The largest advancements in solar over the past decade that benefits you have been in financing options, rather than the technology. If you are able to use the tax credits for going solar, a loan is usually the financing option that will save you the most money. Solar panel loans now are the most popular way fellow Americans pay for a home energy upgrade.
The increased adoption of solar through PV loans and cash purchases was due to several factors, including declining PV system costs, more widespread loan availability, and changing business models of national installers, among other reasons.
We have partnerships with financing companies, credit unions, and banks that give you the option to receive a loan to pay for your solar energy system.
With a personal loan, the lender holds no collateral but instead makes the loan based on your credit quality, income, and debt level. This type of financing can be closed more easily and quickly than other loans. Interest rates may vary and terms are typically shorter than those of solar loans or secured loans. In addition, personal loans are usually only available to borrowers with good credit or a high income and with limited outstanding debt.
Many solar loan providers secure the loan through a UCC-1 filing, which gives notice of the lender’s security interest on the solar equipment, but importantly not on your home. The UCC-1 filing gives the lender certain rights, such as repossession of the solar until the loan is repaid. Lenders consider solar loans with UCC-1 filings as more secure than personal loans. You will often see lower interest rates, longer-term options, and more relaxed credit and income qualification requirements on these types of loans, compared to other financing options.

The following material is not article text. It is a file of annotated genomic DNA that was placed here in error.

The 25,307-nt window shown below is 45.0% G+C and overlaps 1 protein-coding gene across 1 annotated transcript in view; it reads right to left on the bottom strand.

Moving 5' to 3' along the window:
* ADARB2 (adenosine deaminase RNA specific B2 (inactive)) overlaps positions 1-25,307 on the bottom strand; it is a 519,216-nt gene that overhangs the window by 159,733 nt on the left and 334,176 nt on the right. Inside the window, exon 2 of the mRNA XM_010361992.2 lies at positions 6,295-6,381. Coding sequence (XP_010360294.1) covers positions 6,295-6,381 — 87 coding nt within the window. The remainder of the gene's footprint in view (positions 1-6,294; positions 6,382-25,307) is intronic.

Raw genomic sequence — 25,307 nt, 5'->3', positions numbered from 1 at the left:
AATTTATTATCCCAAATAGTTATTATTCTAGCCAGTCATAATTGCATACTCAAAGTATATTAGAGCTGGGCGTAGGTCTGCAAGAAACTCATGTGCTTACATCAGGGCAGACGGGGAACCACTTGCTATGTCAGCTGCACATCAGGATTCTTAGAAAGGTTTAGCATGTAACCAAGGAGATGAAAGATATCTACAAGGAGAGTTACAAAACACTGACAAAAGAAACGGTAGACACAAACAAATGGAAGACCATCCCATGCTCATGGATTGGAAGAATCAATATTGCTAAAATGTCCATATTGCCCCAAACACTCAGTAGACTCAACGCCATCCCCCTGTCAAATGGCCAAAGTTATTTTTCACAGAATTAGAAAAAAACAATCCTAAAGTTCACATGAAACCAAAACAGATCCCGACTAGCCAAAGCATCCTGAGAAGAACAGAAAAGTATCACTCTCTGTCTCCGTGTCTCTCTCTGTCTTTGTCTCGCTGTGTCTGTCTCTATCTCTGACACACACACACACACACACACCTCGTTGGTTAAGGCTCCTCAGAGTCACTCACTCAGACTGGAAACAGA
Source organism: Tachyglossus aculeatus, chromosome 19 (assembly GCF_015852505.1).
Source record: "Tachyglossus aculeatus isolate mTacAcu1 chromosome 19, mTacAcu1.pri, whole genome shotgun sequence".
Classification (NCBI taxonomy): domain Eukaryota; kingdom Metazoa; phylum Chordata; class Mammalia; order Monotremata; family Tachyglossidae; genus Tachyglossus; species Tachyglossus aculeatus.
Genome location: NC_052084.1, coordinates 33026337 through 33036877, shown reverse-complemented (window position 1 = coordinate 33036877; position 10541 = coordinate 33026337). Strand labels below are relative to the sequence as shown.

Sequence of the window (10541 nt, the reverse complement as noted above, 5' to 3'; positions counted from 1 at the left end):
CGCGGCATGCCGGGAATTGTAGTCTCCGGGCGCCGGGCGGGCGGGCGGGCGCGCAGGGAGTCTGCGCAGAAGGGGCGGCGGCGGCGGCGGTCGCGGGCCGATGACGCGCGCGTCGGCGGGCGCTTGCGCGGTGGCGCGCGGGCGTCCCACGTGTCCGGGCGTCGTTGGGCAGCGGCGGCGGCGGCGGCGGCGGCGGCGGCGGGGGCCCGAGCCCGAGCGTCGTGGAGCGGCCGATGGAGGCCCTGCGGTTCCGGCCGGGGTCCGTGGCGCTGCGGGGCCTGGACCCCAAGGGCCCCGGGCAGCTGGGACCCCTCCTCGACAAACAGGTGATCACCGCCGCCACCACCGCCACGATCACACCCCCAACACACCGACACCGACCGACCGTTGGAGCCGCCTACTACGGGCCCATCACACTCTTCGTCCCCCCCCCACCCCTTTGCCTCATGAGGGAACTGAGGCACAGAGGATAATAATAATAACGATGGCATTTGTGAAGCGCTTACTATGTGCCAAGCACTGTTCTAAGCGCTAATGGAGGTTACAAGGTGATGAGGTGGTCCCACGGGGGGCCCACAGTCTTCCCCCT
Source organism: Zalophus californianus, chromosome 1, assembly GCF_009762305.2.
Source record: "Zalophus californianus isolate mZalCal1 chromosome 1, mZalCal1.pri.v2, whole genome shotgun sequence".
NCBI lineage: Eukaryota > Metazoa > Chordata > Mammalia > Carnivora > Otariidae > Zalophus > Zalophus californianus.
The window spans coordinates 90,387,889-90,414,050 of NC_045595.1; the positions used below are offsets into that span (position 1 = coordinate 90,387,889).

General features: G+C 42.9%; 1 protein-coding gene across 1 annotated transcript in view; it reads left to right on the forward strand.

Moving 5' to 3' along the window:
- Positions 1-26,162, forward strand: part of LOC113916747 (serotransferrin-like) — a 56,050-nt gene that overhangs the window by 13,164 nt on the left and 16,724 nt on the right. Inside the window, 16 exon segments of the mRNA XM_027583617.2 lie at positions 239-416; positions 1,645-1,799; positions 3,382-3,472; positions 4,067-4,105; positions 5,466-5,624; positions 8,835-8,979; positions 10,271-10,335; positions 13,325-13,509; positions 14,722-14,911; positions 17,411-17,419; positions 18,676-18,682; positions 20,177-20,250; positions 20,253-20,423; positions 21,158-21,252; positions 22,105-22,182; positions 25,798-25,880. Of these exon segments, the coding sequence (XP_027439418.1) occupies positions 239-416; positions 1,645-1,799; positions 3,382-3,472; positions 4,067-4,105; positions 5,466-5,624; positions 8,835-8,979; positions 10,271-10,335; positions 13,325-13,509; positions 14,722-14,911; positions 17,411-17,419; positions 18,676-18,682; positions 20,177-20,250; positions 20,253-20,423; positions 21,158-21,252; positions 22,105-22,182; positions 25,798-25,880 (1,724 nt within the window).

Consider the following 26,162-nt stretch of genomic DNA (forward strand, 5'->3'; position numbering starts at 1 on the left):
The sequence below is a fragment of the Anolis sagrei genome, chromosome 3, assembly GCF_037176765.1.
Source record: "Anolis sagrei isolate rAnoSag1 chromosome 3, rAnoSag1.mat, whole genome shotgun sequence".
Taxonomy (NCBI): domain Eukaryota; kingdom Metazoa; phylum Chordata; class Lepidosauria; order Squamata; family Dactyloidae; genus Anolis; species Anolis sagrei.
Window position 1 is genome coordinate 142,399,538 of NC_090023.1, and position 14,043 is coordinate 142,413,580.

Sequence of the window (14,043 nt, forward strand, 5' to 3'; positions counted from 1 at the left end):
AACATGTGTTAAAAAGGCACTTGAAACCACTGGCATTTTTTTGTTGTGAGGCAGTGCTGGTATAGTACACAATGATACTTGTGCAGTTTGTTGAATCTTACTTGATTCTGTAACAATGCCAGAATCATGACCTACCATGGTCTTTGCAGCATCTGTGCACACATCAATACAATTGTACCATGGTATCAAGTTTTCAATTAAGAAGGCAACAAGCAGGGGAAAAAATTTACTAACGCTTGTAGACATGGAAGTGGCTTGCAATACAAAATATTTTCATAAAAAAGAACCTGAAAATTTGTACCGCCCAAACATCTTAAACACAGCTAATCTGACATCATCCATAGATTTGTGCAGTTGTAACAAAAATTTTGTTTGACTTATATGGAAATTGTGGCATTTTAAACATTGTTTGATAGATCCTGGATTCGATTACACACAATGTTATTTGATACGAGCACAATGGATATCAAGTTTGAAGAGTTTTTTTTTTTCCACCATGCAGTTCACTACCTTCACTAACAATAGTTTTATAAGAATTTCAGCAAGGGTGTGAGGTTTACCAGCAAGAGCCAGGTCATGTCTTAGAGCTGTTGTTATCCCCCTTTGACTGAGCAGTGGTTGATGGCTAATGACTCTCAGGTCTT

Home Equity Loans and Lines of Credit
Solar financing can be secured through a home equity loan (also referred to as second mortgage) or a Home Equity Line of Credit (HELOC). Like other real estate loans, they require a closing, or settlement, at which all parties sign the necessary loan documents. To get to closing, the real estate agent typically is appraised to ensure the owner has sufficient equity in the property, the loan is registered with the county clerk, and taxes are evaluated. This is a heavily regulated process, particularly since the recent mortgage crisis. Obtaining a real estate loan requires time and money, but borrowers may get a relatively low rate compared with the rates of other types of loans.
Property Assessed Clean Energy (PACE) Loans
PACE loans are an option only available to California residents. PACE financing is a public-private partnership that provides you with the funds to make upgrades to your home, including solar panels, roofs, insulation, windows, heating, cooling, and other home efficiency upgrades. The financing is paid back through your county property taxes, which means that the interest may be deductible on your income taxes, much like mortgage interest. FICO score is not a determining factor for financing approval and terms range from 5 to 30 years. PACE loans are available in areas where the local government has opted into a PACE program.